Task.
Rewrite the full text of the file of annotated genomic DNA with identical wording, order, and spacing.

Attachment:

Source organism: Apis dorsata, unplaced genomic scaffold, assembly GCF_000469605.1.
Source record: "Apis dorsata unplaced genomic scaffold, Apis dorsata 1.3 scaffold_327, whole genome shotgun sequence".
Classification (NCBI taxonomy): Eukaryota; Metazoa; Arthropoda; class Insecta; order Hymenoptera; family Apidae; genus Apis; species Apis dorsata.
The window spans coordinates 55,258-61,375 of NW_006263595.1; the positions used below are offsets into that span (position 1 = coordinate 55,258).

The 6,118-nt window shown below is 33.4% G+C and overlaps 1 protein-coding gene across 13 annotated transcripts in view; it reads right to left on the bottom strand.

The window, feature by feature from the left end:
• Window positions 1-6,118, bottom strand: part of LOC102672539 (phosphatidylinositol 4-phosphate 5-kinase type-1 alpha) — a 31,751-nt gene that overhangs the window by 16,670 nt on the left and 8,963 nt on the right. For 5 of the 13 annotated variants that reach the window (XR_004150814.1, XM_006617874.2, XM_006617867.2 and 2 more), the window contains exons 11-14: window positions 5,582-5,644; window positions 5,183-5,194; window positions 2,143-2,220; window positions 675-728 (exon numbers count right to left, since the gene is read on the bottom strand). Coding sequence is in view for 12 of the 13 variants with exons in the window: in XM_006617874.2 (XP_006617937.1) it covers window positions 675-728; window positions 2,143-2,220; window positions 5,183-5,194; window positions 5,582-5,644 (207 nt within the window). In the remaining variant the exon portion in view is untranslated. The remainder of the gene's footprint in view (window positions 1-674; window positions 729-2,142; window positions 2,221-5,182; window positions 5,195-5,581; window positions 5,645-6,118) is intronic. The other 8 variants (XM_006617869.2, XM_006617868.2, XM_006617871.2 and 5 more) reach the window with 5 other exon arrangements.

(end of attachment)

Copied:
Source organism: Apis dorsata, unplaced genomic scaffold, assembly GCF_000469605.1.
Source record: "Apis dorsata unplaced genomic scaffold, Apis dorsata 1.3 scaffold_327, whole genome shotgun sequence".
Classification (NCBI taxonomy): Eukaryota; Metazoa; Arthropoda; class Insecta; order Hymenoptera; family Apidae; genus Apis; species Apis dorsata.
The window spans coordinates 55,258-61,375 of NW_006263595.1; the positions used below are offsets into that span (position 1 = coordinate 55,258).

The 6,118-nt window shown below is 33.4% G+C and overlaps 1 protein-coding gene across 13 annotated transcripts in view; it reads right to left on the bottom strand.

The window, feature by feature from the left end:
• Window positions 1-6,118, bottom strand: part of LOC102672539 (phosphatidylinositol 4-phosphate 5-kinase type-1 alpha) — a 31,751-nt gene that overhangs the window by 16,670 nt on the left and 8,963 nt on the right. For 5 of the 13 annotated variants that reach the window (XR_004150814.1, XM_006617874.2, XM_006617867.2 and 2 more), the window contains exons 11-14: window positions 5,582-5,644; window positions 5,183-5,194; window positions 2,143-2,220; window positions 675-728 (exon numbers count right to left, since the gene is read on the bottom strand). Coding sequence is in view for 12 of the 13 variants with exons in the window: in XM_006617874.2 (XP_006617937.1) it covers window positions 675-728; window positions 2,143-2,220; window positions 5,183-5,194; window positions 5,582-5,644 (207 nt within the window). In the remaining variant the exon portion in view is untranslated. The remainder of the gene's footprint in view (window positions 1-674; window positions 729-2,142; window positions 2,221-5,182; window positions 5,195-5,581; window positions 5,645-6,118) is intronic. The other 8 variants (XM_006617869.2, XM_006617868.2, XM_006617871.2 and 5 more) reach the window with 5 other exon arrangements.